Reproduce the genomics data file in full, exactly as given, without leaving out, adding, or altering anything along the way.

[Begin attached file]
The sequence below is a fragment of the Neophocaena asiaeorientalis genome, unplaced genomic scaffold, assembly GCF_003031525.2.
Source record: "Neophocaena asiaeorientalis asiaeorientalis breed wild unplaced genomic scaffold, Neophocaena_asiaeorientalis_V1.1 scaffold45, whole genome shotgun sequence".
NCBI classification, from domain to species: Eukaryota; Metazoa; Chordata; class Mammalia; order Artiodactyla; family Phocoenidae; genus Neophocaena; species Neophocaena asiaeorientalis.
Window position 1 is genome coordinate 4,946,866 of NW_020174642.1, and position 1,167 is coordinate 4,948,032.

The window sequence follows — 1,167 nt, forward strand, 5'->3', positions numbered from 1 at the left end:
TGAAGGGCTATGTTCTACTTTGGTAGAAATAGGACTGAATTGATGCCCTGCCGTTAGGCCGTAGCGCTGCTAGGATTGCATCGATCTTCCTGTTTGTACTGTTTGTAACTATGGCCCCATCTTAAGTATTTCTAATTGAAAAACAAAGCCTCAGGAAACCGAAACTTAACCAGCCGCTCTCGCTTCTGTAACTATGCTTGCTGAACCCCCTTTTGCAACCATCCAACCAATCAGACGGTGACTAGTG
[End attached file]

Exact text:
The sequence below is a fragment of the Neophocaena asiaeorientalis genome, unplaced genomic scaffold, assembly GCF_003031525.2.
Source record: "Neophocaena asiaeorientalis asiaeorientalis breed wild unplaced genomic scaffold, Neophocaena_asiaeorientalis_V1.1 scaffold45, whole genome shotgun sequence".
NCBI classification, from domain to species: Eukaryota; Metazoa; Chordata; class Mammalia; order Artiodactyla; family Phocoenidae; genus Neophocaena; species Neophocaena asiaeorientalis.
Window position 1 is genome coordinate 4,946,866 of NW_020174642.1, and position 1,167 is coordinate 4,948,032.

The window sequence follows — 1,167 nt, forward strand, 5'->3', positions numbered from 1 at the left end:
TGAAGGGCTATGTTCTACTTTGGTAGAAATAGGACTGAATTGATGCCCTGCCGTTAGGCCGTAGCGCTGCTAGGATTGCATCGATCTTCCTGTTTGTACTGTTTGTAACTATGGCCCCATCTTAAGTATTTCTAATTGAAAAACAAAGCCTCAGGAAACCGAAACTTAACCAGCCGCTCTCGCTTCTGTAACTATGCTTGCTGAACCCCCTTTTGCAACCATCCAACCAATCAGACGGTGACTAGTG